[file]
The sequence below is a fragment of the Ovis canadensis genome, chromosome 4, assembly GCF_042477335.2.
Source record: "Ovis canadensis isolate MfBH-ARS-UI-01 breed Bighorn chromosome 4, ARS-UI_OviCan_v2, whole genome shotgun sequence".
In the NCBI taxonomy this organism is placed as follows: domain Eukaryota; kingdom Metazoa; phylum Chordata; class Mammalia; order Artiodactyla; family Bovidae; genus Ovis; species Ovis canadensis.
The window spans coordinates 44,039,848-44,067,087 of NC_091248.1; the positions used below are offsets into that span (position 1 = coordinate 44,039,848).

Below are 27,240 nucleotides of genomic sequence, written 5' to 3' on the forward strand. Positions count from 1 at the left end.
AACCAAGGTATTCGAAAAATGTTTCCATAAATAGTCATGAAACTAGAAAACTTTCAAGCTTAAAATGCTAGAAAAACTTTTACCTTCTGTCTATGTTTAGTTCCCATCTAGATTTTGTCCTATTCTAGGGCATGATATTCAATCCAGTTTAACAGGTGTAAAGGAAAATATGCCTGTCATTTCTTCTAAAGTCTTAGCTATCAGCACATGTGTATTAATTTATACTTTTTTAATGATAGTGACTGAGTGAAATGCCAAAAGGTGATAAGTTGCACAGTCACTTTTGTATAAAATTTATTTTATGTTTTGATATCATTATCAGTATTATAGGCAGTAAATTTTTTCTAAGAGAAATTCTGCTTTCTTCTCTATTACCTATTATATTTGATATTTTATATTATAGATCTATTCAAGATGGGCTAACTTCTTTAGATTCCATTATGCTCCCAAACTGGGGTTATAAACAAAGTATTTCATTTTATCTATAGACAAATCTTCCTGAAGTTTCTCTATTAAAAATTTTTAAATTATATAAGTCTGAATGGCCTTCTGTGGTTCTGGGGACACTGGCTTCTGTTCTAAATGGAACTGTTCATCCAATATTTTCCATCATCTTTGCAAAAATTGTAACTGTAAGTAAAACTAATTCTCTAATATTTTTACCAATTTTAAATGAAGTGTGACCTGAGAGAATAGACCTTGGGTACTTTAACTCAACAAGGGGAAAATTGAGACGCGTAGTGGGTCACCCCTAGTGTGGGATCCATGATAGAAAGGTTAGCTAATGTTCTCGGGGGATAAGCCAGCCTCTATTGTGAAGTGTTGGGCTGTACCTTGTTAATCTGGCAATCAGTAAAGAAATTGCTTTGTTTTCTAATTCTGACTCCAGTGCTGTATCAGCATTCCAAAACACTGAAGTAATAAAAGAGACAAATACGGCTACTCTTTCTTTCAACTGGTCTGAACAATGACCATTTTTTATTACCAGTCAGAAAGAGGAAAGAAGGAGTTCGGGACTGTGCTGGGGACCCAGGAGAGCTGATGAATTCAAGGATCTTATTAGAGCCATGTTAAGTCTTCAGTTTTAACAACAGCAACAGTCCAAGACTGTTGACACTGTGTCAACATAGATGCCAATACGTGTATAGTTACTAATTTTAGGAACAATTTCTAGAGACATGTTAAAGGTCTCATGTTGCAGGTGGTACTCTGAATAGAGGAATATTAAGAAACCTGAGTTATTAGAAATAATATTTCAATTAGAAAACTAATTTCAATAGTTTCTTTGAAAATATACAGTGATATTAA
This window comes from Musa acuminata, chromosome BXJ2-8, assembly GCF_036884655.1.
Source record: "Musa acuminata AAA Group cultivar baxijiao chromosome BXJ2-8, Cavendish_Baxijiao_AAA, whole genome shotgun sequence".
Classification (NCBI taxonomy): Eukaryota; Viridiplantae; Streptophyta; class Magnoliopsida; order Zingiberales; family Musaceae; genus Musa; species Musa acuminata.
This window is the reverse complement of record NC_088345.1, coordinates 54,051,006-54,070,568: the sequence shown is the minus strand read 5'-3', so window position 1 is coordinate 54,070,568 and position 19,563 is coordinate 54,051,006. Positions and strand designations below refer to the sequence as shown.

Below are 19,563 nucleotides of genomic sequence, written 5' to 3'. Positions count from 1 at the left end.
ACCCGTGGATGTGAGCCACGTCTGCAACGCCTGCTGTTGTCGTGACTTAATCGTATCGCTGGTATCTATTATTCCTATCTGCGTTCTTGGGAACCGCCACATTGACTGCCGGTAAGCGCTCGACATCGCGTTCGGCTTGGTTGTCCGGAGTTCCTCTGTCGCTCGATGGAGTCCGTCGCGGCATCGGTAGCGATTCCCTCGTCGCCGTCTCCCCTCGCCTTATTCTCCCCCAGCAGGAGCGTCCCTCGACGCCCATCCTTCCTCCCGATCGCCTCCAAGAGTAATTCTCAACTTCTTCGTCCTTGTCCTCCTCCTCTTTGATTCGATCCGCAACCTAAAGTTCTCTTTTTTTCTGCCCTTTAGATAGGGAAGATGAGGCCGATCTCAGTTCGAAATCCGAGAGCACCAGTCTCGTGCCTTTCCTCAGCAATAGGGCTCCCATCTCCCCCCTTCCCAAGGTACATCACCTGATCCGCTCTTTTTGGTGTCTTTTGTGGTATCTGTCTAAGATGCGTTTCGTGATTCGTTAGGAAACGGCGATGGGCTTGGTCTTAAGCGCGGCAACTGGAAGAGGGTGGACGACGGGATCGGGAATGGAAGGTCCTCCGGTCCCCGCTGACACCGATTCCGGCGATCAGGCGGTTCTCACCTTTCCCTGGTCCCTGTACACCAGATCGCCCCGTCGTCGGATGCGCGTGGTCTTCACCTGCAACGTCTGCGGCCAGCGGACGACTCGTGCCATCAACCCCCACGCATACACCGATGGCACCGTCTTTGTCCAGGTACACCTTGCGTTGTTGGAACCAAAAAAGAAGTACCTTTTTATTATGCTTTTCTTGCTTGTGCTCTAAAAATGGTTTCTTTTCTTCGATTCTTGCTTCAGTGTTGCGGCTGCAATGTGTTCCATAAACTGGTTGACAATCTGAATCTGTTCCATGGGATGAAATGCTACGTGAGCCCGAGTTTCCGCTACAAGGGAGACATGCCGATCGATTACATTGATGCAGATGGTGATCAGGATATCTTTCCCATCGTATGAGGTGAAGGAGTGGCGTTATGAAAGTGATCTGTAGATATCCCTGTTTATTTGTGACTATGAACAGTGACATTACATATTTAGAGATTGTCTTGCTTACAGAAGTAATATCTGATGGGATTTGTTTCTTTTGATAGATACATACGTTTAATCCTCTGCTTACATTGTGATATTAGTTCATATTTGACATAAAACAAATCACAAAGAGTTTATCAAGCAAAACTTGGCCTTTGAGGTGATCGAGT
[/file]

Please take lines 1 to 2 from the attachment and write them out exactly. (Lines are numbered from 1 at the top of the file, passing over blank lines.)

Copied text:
The sequence below is a fragment of the Ovis canadensis genome, chromosome 4, assembly GCF_042477335.2.
Source record: "Ovis canadensis isolate MfBH-ARS-UI-01 breed Bighorn chromosome 4, ARS-UI_OviCan_v2, whole genome shotgun sequence".